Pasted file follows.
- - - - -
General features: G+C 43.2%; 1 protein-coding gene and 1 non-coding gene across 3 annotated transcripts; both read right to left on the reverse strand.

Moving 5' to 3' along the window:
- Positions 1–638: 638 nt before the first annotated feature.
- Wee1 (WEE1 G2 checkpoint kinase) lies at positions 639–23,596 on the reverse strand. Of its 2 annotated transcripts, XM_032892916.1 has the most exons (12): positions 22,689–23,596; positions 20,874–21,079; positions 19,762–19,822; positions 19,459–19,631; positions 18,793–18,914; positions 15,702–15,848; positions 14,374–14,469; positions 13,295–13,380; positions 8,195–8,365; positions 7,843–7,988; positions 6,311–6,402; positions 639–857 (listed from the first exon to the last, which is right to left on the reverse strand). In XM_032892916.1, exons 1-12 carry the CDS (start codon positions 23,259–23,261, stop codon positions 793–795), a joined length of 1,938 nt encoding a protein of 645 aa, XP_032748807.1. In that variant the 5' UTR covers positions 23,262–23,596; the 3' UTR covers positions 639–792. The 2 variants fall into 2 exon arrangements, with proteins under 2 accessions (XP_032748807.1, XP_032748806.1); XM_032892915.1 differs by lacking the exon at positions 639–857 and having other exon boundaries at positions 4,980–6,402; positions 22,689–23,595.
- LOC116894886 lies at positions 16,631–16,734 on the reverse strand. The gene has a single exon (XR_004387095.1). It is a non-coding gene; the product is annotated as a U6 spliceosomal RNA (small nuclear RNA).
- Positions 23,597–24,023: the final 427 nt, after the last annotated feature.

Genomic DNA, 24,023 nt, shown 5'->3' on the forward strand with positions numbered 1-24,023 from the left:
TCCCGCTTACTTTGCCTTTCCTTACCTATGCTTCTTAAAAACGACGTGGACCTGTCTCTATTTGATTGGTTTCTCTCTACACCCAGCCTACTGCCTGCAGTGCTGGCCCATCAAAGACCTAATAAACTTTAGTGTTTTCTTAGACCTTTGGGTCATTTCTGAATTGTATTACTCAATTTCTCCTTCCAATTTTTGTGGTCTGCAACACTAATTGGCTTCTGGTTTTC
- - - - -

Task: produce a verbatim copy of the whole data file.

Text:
General features: G+C 43.2%; 1 protein-coding gene and 1 non-coding gene across 3 annotated transcripts; both read right to left on the reverse strand.

Moving 5' to 3' along the window:
- Positions 1–638: 638 nt before the first annotated feature.
- Wee1 (WEE1 G2 checkpoint kinase) lies at positions 639–23,596 on the reverse strand. Of its 2 annotated transcripts, XM_032892916.1 has the most exons (12): positions 22,689–23,596; positions 20,874–21,079; positions 19,762–19,822; positions 19,459–19,631; positions 18,793–18,914; positions 15,702–15,848; positions 14,374–14,469; positions 13,295–13,380; positions 8,195–8,365; positions 7,843–7,988; positions 6,311–6,402; positions 639–857 (listed from the first exon to the last, which is right to left on the reverse strand). In XM_032892916.1, exons 1-12 carry the CDS (start codon positions 23,259–23,261, stop codon positions 793–795), a joined length of 1,938 nt encoding a protein of 645 aa, XP_032748807.1. In that variant the 5' UTR covers positions 23,262–23,596; the 3' UTR covers positions 639–792. The 2 variants fall into 2 exon arrangements, with proteins under 2 accessions (XP_032748807.1, XP_032748806.1); XM_032892915.1 differs by lacking the exon at positions 639–857 and having other exon boundaries at positions 4,980–6,402; positions 22,689–23,595.
- LOC116894886 lies at positions 16,631–16,734 on the reverse strand. The gene has a single exon (XR_004387095.1). It is a non-coding gene; the product is annotated as a U6 spliceosomal RNA (small nuclear RNA).
- Positions 23,597–24,023: the final 427 nt, after the last annotated feature.

Genomic DNA, 24,023 nt, shown 5'->3' on the forward strand with positions numbered 1-24,023 from the left:
TCCCGCTTACTTTGCCTTTCCTTACCTATGCTTCTTAAAAACGACGTGGACCTGTCTCTATTTGATTGGTTTCTCTCTACACCCAGCCTACTGCCTGCAGTGCTGGCCCATCAAAGACCTAATAAACTTTAGTGTTTTCTTAGACCTTTGGGTCATTTCTGAATTGTATTACTCAATTTCTCCTTCCAATTTTTGTGGTCTGCAACACTAATTGGCTTCTGGTTTTC